Sunday 23 October 2016

Track Talk: Hard-to-handle Fly just never knew when he was beaten

Hurricane Fly
Hurricane Fly

Sea The Stars, Frankel, Kauto Star and Hurricane Fly. Throw in Black Caviar and it's a fair line-up.

I wasn't around for Arkle or the other black-and-white greats, but even that era couldn't boast the quantity of equine stars that we have been lucky enough to witness in the last number of years alone.

Monday marked the end of a jumping era as Willie Mullins confirmed that Hurricane Fly had been retired.

Indeed, it was the end of a racing era as Hurricane Fly is the world record holder for Grade/Group One wins and at 22 that is a record that will struggle to be beaten in our lifetime. If it is, we'll certainly enjoy watching it.

With a record of 24 wins from 32 runs over hurdles, 22 of those coming at Grade One level and only twice was he out of the first three, 'The Fly' was a winner and a fighter.


You risked your own body parts if you dared enter his box in Closutton as he'd be particularly fond of taking a bite and also prone to a little kick, but that sort of character was what he brought with him to the track, where he always needed two people to lead him up. But, more importantly, he never knew when he was beaten.

Ruby Walsh spoke about how he was tactically so hard to ride against, something Walsh was lucky enough not to have to do on many occasions, because in his prime he could race from the front or from behind and be just as good under any circumstances and on any ground.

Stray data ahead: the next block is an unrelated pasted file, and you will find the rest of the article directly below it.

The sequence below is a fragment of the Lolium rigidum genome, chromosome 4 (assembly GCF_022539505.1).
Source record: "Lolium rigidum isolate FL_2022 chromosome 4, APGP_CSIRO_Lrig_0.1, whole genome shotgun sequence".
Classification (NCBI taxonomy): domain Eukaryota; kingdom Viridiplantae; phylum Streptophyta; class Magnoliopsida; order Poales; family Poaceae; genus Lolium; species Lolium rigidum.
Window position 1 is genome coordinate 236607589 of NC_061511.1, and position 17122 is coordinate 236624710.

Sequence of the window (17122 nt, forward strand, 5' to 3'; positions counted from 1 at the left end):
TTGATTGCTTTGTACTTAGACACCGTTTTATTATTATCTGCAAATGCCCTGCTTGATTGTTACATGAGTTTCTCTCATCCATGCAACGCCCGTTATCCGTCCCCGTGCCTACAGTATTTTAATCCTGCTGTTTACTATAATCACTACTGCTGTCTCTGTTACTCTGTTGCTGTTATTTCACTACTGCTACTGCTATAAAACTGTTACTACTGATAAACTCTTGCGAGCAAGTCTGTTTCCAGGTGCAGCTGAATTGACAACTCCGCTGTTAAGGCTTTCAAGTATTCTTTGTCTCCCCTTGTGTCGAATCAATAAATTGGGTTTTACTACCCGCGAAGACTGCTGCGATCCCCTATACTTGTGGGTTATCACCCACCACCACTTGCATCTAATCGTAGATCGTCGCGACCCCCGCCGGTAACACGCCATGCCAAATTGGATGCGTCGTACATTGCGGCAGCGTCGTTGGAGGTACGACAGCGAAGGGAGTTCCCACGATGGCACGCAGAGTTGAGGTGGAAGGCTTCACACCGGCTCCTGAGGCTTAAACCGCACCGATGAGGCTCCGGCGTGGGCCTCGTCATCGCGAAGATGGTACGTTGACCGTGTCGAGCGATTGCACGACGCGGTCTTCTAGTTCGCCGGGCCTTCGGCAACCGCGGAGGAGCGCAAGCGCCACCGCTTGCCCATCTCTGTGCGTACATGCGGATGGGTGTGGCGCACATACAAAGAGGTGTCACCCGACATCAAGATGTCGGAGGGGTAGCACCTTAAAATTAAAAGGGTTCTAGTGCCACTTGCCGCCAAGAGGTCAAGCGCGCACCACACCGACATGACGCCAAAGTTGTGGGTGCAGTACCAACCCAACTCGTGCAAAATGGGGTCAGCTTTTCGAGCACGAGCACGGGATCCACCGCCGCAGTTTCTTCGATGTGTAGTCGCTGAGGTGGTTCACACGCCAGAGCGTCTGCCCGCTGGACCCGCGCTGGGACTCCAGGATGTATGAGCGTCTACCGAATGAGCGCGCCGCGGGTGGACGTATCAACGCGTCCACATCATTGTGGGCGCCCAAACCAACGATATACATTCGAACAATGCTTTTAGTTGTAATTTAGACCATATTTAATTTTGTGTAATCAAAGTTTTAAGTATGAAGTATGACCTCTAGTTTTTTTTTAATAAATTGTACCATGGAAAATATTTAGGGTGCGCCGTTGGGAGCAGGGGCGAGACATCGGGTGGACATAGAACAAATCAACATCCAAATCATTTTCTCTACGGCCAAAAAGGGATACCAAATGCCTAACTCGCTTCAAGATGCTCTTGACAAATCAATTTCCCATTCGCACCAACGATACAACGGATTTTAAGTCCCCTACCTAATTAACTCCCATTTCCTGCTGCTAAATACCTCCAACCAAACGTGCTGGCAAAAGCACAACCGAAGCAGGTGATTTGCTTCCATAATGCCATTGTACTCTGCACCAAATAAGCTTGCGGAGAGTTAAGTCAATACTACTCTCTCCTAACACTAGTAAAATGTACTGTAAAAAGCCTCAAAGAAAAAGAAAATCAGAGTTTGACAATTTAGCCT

They'll always say that he wasn't as good around Cheltenham but if I ever come across a horse that can win two Champion Hurdles there and finish third and fourth in another two, I'd be fairly happy with my lot and that Cheltenham record could read even better but for an injury in his novice year and the following season when he missed the trip across to the Cotswolds, .

His determination to win and his willingness to literally let fly at the final hurdle when a good jump was going to be the difference between winning and losing were key factors in becoming the legend of a horse that everyone appreciates that he is.

Never in any of the eight hurdle races that he didn't win was it because of a bad jump at the last because on so many occasions when he was in that position, the horse he was eye-balling just couldn't cope with the pressure.

Solwhit and Jezki were two horses over Hurricane Fly's career who famously just had no other option but to settle for second best on more than one occasion - although both did manage to lower his colours too.

To get a horse to the races 24 times takes some doing, never mind getting them to win that number of times and 22 of those at the highest level. When you consider that he did have his problems in his first two seasons jumping, Willie Mullins' role in the career of the all-conquering 11-year-old has been massive.

As was Gail Carlisle's contribution, who hardly missed a day while Hurricane Fly was in training, and Paul Townend's, who rode him in all his work and helped settle him when he was a bit too eager earlier in his career.


Indeed, it was only that tendency to want to get on with things a little too much that prevented Mullins from contesting some big Flat races with him and who knows what level he could have reached there. Ascot Gold Cup? Melbourne Cup? We'll never know but his class was obvious.

A happy retirement now lies in store for Hurricane Fly - the horse of a generation. The horse of a lifetime.

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